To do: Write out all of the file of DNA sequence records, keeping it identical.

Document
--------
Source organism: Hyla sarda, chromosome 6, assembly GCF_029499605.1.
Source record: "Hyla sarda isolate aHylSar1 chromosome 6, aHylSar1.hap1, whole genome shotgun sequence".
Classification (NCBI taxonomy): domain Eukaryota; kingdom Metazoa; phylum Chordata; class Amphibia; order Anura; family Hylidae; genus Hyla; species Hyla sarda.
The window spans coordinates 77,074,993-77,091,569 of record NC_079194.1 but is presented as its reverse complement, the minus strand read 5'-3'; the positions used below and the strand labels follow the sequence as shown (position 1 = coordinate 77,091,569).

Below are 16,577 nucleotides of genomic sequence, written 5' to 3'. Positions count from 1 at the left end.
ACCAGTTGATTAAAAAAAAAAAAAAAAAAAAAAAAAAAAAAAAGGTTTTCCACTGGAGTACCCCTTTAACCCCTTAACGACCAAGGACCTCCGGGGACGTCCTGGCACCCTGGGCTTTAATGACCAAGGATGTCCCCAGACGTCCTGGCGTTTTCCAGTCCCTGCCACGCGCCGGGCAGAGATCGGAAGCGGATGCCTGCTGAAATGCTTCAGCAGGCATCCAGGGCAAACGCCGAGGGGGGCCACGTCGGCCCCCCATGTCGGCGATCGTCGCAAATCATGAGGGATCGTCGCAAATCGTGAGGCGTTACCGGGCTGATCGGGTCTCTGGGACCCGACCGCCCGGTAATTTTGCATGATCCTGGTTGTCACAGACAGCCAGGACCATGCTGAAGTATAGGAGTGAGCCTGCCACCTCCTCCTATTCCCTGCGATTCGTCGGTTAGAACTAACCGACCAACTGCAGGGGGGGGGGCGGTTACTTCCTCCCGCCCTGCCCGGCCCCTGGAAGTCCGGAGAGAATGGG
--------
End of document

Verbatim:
Source organism: Hyla sarda, chromosome 6, assembly GCF_029499605.1.
Source record: "Hyla sarda isolate aHylSar1 chromosome 6, aHylSar1.hap1, whole genome shotgun sequence".
Classification (NCBI taxonomy): domain Eukaryota; kingdom Metazoa; phylum Chordata; class Amphibia; order Anura; family Hylidae; genus Hyla; species Hyla sarda.
The window spans coordinates 77,074,993-77,091,569 of record NC_079194.1 but is presented as its reverse complement, the minus strand read 5'-3'; the positions used below and the strand labels follow the sequence as shown (position 1 = coordinate 77,091,569).

Below are 16,577 nucleotides of genomic sequence, written 5' to 3'. Positions count from 1 at the left end.
ACCAGTTGATTAAAAAAAAAAAAAAAAAAAAAAAAAAAAAAAAGGTTTTCCACTGGAGTACCCCTTTAACCCCTTAACGACCAAGGACCTCCGGGGACGTCCTGGCACCCTGGGCTTTAATGACCAAGGATGTCCCCAGACGTCCTGGCGTTTTCCAGTCCCTGCCACGCGCCGGGCAGAGATCGGAAGCGGATGCCTGCTGAAATGCTTCAGCAGGCATCCAGGGCAAACGCCGAGGGGGGCCACGTCGGCCCCCCATGTCGGCGATCGTCGCAAATCATGAGGGATCGTCGCAAATCGTGAGGCGTTACCGGGCTGATCGGGTCTCTGGGACCCGACCGCCCGGTAATTTTGCATGATCCTGGTTGTCACAGACAGCCAGGACCATGCTGAAGTATAGGAGTGAGCCTGCCACCTCCTCCTATTCCCTGCGATTCGTCGGTTAGAACTAACCGACCAACTGCAGGGGGGGGGGCGGTTACTTCCTCCCGCCCTGCCCGGCCCCTGGAAGTCCGGAGAGAATGGG